The Truck Stops Here

Here's today's Social Media Insider, originally published in MediaPost. Photo credit: Me.

Cupcake truck

In the future, will all of our restaurants turn into roving
trucks? You may not ask yourself that question every day, but answering it will
reveal a few things about the evolution of social media.

This megatrend of trucks serving gourmet food is one of those
cataclysmic events that can only be brought on by a slew of events that were
never supposed to happen at the same time (think "The Day After
Tomorrow"):

· 
A recession that caused consumers to be thrifty when
eating out while also giving the jobless and underemployed more time than
they're used to.

· 
GPS technology accurate enough to locate restaurants
on wheels.

· 
The advent of Twitter, which allowed truck-food
proprietors to economically broadcast where they are, along with empowering
consumers narcissistic enough to tell people they are on line waiting for a
truck chef to serve them.

· 
Finally, the emergence of Dr. Scholl's shoe inserts so
comfortable that truck chefs can be gellin' without having their feet resemble
snapshots from the podiatric-themed issue of the
New England Journal of Medicine.

New York City has a multiplying fleet of truck chefs. Battles for the
streets have become so intense that one truck food purveyor told
The New York Times
a few weeks ago, "I should not have to carry
a baseball bat on my truck in order to sell cupcakes." I've visited two
trucks for food this month alone: Van
Leeuwen artisan ice cream
by the High Line park (after trying the vanilla,
"artisan" must be a synonym for "bland"), and the
CupcakeStop.com truck that I
found via a colleague's tweet
, which served the best red velvet I've had
east of the Mississippi (either side of it, you can't top Sprinkes).

The most famous, uber-hip food truck isn't driving near my office
anytime soon. It's Kogi, the Los Angeles-based Korean barbecue truck fleet with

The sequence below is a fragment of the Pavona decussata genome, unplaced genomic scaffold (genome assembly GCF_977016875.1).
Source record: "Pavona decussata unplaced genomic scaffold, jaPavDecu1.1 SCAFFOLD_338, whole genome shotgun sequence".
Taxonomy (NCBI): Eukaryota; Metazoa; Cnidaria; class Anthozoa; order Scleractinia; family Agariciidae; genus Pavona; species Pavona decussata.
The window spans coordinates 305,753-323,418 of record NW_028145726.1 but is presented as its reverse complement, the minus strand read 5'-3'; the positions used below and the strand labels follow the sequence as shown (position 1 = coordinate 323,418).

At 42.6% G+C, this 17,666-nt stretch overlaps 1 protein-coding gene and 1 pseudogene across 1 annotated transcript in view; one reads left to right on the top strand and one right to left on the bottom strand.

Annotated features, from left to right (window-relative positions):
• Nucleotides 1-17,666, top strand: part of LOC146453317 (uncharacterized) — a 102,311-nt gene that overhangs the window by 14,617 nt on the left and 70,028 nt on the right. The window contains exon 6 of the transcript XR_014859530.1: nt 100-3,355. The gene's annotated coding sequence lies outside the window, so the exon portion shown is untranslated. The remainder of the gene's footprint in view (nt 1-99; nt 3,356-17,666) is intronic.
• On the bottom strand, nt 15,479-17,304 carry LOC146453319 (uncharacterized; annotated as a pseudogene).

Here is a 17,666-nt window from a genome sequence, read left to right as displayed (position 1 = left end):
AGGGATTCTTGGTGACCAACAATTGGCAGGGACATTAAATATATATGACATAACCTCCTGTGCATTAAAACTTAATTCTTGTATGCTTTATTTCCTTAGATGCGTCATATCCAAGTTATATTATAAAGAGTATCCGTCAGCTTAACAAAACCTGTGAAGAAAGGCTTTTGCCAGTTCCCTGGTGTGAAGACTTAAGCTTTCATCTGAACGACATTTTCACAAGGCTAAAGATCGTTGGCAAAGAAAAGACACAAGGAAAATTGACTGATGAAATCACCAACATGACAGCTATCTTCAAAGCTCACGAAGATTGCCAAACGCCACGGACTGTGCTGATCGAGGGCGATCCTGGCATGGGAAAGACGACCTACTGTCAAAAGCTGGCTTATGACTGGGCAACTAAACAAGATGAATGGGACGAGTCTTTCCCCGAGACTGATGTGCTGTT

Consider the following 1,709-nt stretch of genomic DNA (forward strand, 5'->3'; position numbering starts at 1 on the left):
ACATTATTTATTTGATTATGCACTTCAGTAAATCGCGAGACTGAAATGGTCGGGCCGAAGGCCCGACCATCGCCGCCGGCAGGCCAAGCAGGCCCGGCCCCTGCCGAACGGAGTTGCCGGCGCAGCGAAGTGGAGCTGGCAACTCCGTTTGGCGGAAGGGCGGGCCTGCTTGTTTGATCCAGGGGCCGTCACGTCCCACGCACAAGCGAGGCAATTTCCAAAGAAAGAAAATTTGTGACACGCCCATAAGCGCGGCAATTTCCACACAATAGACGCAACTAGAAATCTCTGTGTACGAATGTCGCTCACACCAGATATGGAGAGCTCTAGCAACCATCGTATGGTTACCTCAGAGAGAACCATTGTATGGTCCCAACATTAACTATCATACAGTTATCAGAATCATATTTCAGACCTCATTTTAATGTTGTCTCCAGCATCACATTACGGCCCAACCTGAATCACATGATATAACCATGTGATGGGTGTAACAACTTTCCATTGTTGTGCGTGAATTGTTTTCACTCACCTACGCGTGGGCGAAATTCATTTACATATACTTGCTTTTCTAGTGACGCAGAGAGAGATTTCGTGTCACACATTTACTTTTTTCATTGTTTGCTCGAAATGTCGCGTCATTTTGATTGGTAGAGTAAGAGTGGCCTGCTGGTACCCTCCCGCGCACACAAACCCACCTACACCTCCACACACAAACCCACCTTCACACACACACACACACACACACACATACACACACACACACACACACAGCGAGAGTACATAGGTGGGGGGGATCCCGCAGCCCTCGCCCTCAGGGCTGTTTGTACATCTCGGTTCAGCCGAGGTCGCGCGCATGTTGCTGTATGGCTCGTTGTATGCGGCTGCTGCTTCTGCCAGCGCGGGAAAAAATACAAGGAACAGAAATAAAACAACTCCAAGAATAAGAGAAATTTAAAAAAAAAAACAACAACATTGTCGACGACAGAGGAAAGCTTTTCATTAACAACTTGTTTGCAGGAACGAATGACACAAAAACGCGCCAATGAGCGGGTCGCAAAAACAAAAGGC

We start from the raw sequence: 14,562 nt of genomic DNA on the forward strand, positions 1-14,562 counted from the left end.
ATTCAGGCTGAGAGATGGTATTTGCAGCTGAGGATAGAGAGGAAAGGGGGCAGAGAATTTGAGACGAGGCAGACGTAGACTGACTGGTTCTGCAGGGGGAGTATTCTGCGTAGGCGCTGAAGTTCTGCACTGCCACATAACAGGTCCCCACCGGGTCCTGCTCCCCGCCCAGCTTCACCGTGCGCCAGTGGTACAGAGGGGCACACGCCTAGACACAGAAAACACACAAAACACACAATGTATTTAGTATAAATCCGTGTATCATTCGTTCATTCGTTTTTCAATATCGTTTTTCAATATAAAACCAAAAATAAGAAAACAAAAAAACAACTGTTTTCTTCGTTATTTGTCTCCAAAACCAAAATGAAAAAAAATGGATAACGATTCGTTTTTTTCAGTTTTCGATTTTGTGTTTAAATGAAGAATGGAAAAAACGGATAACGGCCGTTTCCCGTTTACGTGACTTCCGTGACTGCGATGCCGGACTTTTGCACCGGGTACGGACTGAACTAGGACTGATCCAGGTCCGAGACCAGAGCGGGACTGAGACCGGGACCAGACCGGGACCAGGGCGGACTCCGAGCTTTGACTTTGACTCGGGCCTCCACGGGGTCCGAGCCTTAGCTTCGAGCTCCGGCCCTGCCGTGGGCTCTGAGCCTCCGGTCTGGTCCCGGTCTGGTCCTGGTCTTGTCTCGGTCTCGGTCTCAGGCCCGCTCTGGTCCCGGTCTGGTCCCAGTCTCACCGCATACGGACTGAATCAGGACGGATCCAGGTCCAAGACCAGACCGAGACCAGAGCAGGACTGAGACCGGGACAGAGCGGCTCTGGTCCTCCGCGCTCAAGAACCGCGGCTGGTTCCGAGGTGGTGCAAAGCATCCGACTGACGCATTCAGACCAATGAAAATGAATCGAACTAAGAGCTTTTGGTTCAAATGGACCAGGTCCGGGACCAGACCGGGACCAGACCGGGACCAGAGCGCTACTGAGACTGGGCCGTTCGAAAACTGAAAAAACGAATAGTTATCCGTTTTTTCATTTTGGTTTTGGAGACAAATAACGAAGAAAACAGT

over
35,000 followers on Twitter
. Proprietor Mark Manguera seems to have an
Oprah-like command of his followers, with hundreds of them lining up for
Asian-Mexican food whenever his trucks tweet.

How much further will this trend go? Here are a few ideas:

· 
The locations of these trucks will be crowdsourced.
It's the converse of the drive-thru: instead of the truck saying where it is
and people tweeting about it, people will tweet and the truck drives to where
the most buzz is.

· 
Mobile applications will instantly show which food
trucks are in your area. Trucks will be sorted by cuisine type, location, and
the length of the line.

· 
A market of line-savers will emerge. Someone spending
$10 on dinner from a truck may well pay another $20 not to wait on line for an
hour or two (I couldn't find anyone offering or requesting this on the Los
Angeles Craigslist boards). A secure arrangement between the parties using SMS
and PayPal could ensure timeliness and accuracy. A more sophisticated system
could have the person on line periodically checking in via GPS to confirm their
location.

· 
Trucks will eliminate all of their selection and will
tweet the day's option along with the location. One day, it might only be steak
fajitas, while another it's shrimp tamales. And the same people who waited two
hours to get what they wanted from the truck would wait four to have no options
to choose from.

· 
Trucks will tweet the wrong locations intentionally.
This will weed out the fans from the superfans. Anyone can follow a truck on
Twitter and find it and wait on line for food while telling all their friends
about it. But imagine if people had no clue where the truck was, and even their
friends tweeted the wrong locations to throw them off? The same people who
waited four hours to eat food from a truck with only one menu item would spend
another four hours trying to find out where the truck really is before waiting
another four hours for food.

Thanks to social media and the mobile technologies facilitating it,
these trucks may in time lead to a super-race of Twitter users. Consumers
already too thrifty to gorge themselves will spend four hours running around
after a truck and four hours longer standing in line, all to consume undersized
portions designed to easily fit in their hand for on-street consumption. While
engaging in these tweets and spending ample time with their fellow
line-waiters, they're bound to comingle and eventually reproduce. These
offspring will in turn exhibit the genes for fitness and tech savvy that will
give them disproportionate advantages in the centuries ahead.

I'm not sure I'll be one of them. Sunday night, while walking
home, I discovered a Vietnamese restaurant in my neighborhood and ate my first
banh mi sandwich. I had read no reviews, whether by professionals or consumers.
I saw nary a tweet about it, and didn't tweet it either. Monday night, I went
back for another banh mi. It won't be my last. The whole time, the restaurant
stayed in the same location, there was no line, and I sat down while waiting.
I'm clearly not cut out for the future of truck-based food consumption, though
if it's carrying red velvets, I may make an occasional exception.

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One thought on “The Truck Stops Here

  1. Nice blog entry… Loved the story this week. I could only wish these trucks would hit my neighborhood in Chicago.

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